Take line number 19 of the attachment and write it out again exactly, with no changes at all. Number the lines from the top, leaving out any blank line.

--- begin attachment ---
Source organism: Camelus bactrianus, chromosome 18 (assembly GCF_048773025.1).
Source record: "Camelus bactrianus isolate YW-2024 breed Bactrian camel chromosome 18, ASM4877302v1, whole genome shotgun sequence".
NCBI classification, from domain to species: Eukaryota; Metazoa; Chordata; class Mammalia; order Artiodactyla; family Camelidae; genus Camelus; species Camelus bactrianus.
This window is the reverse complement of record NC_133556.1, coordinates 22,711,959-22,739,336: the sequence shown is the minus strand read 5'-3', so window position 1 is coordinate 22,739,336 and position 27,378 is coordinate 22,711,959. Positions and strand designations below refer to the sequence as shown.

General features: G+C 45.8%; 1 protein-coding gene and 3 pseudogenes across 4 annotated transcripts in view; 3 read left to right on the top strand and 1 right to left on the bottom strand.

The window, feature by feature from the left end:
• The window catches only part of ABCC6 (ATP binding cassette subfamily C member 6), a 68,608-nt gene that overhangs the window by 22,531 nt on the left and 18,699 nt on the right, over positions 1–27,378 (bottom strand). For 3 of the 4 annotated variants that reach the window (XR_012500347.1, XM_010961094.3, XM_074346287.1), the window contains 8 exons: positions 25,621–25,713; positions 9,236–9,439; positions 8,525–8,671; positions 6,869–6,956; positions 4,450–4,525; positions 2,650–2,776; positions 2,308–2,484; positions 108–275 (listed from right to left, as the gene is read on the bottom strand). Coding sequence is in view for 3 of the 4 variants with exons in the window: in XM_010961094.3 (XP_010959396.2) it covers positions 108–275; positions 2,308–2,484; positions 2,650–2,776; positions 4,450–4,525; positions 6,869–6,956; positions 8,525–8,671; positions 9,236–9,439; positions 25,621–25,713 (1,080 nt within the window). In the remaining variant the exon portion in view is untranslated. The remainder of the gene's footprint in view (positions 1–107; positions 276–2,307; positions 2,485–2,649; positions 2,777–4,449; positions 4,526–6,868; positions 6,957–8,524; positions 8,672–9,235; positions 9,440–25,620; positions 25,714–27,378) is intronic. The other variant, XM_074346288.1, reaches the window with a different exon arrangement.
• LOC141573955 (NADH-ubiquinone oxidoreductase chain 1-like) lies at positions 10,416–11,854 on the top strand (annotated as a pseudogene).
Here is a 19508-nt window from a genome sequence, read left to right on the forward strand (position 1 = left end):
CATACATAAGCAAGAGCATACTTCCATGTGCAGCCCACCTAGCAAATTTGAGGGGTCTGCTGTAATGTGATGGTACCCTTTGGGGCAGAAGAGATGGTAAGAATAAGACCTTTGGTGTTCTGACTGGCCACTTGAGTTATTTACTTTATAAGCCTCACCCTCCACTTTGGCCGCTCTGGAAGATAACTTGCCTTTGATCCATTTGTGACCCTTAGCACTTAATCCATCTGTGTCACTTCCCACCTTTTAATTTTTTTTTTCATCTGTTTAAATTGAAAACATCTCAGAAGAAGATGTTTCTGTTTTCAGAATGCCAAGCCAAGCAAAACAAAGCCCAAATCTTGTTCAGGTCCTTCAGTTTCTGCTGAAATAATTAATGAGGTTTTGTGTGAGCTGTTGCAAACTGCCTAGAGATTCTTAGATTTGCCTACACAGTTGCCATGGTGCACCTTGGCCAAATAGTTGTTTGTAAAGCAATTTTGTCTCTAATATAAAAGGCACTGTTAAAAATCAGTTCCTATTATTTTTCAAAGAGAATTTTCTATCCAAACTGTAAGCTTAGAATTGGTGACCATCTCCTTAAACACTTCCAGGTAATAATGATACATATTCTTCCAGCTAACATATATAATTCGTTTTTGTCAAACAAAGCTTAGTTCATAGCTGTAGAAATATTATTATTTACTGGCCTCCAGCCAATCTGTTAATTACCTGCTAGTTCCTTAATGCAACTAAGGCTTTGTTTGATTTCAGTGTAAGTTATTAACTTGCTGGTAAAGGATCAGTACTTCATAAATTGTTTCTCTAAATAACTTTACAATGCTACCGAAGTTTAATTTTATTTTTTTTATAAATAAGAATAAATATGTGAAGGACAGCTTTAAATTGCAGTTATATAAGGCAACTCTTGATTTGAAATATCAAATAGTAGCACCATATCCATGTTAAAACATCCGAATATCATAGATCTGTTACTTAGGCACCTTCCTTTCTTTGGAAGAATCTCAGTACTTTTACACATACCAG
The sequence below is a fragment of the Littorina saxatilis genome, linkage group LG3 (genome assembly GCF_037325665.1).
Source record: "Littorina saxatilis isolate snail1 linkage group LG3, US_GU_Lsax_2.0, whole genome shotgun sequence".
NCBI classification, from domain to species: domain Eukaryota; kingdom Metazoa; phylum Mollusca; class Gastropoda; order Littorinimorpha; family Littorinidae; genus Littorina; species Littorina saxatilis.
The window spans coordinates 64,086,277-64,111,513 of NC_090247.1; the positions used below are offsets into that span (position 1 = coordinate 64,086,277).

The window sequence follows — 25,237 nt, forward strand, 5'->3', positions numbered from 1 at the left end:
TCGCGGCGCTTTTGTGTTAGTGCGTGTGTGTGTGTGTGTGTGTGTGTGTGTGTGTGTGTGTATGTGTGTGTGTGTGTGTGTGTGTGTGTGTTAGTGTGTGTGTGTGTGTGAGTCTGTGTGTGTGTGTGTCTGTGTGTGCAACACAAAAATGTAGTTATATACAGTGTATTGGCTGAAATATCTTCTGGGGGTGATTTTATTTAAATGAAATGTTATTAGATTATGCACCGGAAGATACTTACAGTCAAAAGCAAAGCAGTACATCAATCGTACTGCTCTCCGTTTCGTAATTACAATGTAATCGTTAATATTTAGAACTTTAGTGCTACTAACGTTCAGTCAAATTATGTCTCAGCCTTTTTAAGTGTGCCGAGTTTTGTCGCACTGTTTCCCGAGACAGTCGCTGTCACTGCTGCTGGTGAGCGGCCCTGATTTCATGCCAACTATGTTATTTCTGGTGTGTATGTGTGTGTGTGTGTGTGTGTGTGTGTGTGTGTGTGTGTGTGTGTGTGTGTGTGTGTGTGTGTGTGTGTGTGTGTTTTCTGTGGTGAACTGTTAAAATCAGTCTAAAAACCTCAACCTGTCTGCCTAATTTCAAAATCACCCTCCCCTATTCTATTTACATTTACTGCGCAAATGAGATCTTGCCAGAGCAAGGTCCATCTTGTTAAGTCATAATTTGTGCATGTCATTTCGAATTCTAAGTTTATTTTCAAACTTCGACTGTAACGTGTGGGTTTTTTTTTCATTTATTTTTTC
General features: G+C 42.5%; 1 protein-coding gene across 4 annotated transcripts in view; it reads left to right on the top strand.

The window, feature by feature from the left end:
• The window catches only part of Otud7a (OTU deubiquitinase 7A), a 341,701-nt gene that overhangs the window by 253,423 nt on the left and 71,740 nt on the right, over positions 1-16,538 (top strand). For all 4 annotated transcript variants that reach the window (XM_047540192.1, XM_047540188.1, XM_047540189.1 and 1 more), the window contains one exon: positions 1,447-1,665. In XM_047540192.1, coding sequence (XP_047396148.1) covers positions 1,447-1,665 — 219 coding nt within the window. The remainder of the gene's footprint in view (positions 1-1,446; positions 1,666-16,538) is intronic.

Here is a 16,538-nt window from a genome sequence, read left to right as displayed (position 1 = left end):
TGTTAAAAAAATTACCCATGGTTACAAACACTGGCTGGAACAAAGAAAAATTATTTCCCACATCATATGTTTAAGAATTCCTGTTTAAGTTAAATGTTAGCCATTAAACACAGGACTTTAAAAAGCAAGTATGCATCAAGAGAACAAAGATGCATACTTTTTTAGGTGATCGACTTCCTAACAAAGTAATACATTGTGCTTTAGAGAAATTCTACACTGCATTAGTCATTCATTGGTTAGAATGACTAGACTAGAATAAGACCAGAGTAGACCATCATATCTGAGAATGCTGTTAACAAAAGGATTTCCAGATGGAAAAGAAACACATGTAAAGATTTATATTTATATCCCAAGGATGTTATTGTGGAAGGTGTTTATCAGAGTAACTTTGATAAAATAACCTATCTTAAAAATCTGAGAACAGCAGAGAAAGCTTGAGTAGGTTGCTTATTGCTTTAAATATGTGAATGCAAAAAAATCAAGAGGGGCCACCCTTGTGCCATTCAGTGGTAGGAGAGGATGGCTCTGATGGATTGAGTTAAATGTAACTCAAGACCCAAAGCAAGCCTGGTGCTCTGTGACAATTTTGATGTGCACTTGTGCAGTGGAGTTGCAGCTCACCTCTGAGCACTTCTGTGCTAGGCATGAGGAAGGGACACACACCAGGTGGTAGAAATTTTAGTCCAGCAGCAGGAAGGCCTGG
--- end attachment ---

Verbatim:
• The window catches only part of Otud7a (OTU deubiquitinase 7A), a 341,701-nt gene that overhangs the window by 253,423 nt on the left and 71,740 nt on the right, over positions 1-16,538 (top strand). For all 4 annotated transcript variants that reach the window (XM_047540192.1, XM_047540188.1, XM_047540189.1 and 1 more), the window contains one exon: positions 1,447-1,665. In XM_047540192.1, coding sequence (XP_047396148.1) covers positions 1,447-1,665 — 219 coding nt within the window. The remainder of the gene's footprint in view (positions 1-1,446; positions 1,666-16,538) is intronic.